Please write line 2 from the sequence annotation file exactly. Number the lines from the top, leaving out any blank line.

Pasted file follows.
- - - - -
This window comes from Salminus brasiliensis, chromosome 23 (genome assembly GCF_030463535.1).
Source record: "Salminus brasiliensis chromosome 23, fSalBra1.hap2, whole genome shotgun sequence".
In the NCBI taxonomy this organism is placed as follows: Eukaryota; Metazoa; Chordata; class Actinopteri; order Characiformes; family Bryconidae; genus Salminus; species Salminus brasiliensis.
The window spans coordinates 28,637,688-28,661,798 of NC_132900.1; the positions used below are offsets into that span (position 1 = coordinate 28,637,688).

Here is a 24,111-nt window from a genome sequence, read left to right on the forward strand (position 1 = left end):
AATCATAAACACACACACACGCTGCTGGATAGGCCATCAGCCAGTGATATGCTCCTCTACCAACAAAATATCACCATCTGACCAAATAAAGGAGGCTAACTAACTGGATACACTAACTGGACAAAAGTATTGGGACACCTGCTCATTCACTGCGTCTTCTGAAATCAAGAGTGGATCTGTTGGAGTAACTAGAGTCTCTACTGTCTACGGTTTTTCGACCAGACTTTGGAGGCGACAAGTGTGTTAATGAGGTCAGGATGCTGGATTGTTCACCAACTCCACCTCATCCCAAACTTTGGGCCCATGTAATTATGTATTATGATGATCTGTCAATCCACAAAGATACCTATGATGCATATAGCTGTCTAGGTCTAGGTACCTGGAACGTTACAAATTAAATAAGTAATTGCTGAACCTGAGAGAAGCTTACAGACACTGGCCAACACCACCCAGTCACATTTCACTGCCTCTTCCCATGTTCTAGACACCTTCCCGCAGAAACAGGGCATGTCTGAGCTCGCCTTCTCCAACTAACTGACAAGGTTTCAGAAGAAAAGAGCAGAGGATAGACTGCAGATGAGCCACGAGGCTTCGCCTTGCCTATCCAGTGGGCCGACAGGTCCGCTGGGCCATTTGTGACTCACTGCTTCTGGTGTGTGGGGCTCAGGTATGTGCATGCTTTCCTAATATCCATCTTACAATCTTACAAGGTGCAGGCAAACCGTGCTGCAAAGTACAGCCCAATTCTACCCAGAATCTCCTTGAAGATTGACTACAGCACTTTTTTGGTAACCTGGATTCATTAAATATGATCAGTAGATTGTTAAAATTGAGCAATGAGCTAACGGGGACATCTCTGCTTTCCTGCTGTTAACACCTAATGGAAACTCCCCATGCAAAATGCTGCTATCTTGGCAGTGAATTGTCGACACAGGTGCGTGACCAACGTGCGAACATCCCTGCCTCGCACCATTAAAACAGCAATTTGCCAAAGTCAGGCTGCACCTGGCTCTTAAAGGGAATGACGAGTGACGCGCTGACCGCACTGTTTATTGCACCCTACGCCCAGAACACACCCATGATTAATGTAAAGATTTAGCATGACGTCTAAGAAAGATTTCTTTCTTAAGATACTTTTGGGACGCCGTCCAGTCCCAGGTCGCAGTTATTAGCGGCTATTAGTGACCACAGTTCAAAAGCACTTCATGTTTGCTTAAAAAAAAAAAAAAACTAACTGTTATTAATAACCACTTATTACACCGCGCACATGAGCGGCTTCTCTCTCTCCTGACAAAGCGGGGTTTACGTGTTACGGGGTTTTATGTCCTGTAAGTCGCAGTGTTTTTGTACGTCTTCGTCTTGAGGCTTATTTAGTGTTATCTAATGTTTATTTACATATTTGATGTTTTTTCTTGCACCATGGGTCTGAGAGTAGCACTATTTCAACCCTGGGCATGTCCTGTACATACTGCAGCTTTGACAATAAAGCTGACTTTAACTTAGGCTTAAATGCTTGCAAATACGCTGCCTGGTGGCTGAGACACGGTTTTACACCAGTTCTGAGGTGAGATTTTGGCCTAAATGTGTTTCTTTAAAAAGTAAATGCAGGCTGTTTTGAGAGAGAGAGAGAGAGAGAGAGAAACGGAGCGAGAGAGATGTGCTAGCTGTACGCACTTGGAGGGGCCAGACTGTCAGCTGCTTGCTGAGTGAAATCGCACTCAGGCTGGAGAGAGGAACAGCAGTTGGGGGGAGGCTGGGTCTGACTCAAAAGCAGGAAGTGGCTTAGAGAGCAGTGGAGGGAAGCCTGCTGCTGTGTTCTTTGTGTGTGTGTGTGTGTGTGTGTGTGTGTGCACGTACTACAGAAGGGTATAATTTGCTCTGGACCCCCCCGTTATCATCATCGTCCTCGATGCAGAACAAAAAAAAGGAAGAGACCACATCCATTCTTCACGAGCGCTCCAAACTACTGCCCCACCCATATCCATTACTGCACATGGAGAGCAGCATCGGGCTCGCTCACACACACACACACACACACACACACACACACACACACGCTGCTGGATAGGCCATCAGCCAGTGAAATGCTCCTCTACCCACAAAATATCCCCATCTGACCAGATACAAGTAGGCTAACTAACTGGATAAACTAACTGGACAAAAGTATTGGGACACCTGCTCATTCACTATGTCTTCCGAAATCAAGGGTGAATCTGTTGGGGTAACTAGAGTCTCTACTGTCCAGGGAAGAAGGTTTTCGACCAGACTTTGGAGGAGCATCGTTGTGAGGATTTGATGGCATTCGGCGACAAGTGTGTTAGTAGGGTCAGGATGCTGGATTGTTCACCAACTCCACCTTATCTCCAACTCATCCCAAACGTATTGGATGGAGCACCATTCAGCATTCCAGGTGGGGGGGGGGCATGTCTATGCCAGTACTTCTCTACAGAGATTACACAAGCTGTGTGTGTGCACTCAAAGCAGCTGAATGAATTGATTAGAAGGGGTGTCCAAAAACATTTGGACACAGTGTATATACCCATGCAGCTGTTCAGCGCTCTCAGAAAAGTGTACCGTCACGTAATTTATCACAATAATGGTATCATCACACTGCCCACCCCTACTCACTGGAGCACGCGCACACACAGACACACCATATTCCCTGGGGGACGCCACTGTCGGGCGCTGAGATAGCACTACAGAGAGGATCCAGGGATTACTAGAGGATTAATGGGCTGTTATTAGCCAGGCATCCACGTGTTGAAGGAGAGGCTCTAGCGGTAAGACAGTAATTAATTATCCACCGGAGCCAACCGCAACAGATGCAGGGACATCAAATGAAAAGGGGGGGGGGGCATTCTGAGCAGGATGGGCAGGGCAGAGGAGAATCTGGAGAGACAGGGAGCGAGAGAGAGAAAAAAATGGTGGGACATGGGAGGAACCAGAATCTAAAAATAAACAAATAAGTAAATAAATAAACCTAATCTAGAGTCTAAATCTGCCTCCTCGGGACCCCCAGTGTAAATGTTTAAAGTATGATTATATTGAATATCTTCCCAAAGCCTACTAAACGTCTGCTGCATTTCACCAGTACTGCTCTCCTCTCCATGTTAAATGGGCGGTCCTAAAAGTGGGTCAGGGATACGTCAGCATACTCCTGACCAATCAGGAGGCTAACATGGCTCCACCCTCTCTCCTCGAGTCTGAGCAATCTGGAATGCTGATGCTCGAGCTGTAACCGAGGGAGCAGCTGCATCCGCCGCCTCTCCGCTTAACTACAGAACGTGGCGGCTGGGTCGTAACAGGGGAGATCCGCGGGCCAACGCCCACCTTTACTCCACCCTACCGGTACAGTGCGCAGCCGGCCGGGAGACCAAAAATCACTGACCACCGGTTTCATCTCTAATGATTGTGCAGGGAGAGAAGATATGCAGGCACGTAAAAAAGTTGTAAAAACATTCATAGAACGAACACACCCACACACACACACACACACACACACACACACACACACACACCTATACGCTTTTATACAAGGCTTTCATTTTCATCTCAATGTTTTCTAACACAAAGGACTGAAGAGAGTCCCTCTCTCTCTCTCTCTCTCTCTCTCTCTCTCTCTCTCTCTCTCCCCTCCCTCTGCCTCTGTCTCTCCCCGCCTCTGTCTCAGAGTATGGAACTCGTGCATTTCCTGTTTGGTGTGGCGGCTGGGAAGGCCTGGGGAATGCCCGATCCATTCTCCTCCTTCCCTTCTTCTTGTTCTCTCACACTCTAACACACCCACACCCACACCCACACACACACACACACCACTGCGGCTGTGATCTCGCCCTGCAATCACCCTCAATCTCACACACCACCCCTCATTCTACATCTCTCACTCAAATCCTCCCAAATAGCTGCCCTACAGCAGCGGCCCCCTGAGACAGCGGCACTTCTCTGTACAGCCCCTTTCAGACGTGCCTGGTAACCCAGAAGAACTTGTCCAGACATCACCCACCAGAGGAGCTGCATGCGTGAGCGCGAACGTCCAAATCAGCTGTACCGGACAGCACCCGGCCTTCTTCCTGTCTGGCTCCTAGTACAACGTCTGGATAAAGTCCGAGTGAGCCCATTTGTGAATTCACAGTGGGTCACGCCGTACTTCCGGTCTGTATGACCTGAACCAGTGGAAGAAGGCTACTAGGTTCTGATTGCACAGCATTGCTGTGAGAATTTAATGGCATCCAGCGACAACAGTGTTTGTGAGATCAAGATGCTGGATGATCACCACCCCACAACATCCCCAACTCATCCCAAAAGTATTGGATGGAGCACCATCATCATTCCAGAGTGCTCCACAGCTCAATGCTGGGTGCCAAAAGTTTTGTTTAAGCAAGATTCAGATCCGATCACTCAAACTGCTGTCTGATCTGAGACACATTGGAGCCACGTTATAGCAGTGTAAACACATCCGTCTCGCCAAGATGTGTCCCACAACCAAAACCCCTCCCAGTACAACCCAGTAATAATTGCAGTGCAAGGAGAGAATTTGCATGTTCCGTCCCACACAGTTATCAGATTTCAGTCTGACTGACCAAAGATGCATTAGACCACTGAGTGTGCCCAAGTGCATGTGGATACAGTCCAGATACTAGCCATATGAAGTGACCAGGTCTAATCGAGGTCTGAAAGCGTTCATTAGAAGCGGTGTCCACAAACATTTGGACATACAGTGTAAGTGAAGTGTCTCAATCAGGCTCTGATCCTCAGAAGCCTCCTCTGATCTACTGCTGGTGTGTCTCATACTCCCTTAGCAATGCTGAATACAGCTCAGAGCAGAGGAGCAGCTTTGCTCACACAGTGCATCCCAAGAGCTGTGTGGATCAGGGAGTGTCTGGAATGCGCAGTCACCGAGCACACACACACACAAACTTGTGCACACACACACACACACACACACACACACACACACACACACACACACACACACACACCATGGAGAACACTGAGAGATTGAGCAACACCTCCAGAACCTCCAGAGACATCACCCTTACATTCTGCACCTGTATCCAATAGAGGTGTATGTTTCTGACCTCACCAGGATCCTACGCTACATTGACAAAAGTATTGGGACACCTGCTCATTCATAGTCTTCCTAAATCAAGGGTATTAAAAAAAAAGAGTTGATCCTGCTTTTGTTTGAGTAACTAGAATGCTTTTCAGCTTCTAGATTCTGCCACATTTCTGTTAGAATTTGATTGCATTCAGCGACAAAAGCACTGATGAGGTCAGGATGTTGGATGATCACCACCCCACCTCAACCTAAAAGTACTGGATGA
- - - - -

Source record: "Salminus brasiliensis chromosome 23, fSalBra1.hap2, whole genome shotgun sequence".